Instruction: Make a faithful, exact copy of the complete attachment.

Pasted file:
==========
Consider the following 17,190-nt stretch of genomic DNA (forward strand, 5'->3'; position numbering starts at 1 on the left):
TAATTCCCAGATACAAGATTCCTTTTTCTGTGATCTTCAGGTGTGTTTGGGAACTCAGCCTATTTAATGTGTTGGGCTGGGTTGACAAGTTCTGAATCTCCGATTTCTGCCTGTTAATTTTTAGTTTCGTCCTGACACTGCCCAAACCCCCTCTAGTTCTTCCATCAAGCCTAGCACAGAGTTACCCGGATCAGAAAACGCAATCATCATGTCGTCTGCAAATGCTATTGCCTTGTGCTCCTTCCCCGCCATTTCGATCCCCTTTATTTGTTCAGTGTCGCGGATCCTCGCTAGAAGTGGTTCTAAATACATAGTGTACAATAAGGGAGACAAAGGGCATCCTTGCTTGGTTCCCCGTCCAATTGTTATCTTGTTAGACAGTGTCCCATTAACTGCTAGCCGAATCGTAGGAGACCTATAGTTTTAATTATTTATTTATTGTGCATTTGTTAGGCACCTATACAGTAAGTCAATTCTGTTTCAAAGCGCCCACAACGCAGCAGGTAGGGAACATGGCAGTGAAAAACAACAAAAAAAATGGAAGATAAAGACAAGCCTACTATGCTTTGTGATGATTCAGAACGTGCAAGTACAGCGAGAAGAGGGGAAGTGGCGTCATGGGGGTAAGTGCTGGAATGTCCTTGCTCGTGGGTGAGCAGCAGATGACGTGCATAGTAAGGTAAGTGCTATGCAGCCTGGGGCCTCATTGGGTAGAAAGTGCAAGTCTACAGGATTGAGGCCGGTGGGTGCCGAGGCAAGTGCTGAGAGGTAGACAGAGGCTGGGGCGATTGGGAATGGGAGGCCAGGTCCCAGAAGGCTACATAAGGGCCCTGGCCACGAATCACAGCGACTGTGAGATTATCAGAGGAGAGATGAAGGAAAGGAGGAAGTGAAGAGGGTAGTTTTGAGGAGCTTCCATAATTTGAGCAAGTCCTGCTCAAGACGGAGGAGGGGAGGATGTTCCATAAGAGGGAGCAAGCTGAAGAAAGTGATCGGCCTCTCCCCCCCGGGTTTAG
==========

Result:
Consider the following 17,190-nt stretch of genomic DNA (forward strand, 5'->3'; position numbering starts at 1 on the left):
TAATTCCCAGATACAAGATTCCTTTTTCTGTGATCTTCAGGTGTGTTTGGGAACTCAGCCTATTTAATGTGTTGGGCTGGGTTGACAAGTTCTGAATCTCCGATTTCTGCCTGTTAATTTTTAGTTTCGTCCTGACACTGCCCAAACCCCCTCTAGTTCTTCCATCAAGCCTAGCACAGAGTTACCCGGATCAGAAAACGCAATCATCATGTCGTCTGCAAATGCTATTGCCTTGTGCTCCTTCCCCGCCATTTCGATCCCCTTTATTTGTTCAGTGTCGCGGATCCTCGCTAGAAGTGGTTCTAAATACATAGTGTACAATAAGGGAGACAAAGGGCATCCTTGCTTGGTTCCCCGTCCAATTGTTATCTTGTTAGACAGTGTCCCATTAACTGCTAGCCGAATCGTAGGAGACCTATAGTTTTAATTATTTATTTATTGTGCATTTGTTAGGCACCTATACAGTAAGTCAATTCTGTTTCAAAGCGCCCACAACGCAGCAGGTAGGGAACATGGCAGTGAAAAACAACAAAAAAAATGGAAGATAAAGACAAGCCTACTATGCTTTGTGATGATTCAGAACGTGCAAGTACAGCGAGAAGAGGGGAAGTGGCGTCATGGGGGTAAGTGCTGGAATGTCCTTGCTCGTGGGTGAGCAGCAGATGACGTGCATAGTAAGGTAAGTGCTATGCAGCCTGGGGCCTCATTGGGTAGAAAGTGCAAGTCTACAGGATTGAGGCCGGTGGGTGCCGAGGCAAGTGCTGAGAGGTAGACAGAGGCTGGGGCGATTGGGAATGGGAGGCCAGGTCCCAGAAGGCTACATAAGGGCCCTGGCCACGAATCACAGCGACTGTGAGATTATCAGAGGAGAGATGAAGGAAAGGAGGAAGTGAAGAGGGTAGTTTTGAGGAGCTTCCATAATTTGAGCAAGTCCTGCTCAAGACGGAGGAGGGGAGGATGTTCCATAAGAGGGAGCAAGCTGAAGAAAGTGATCGGCCTCTCCCCCCCGGGTTTAG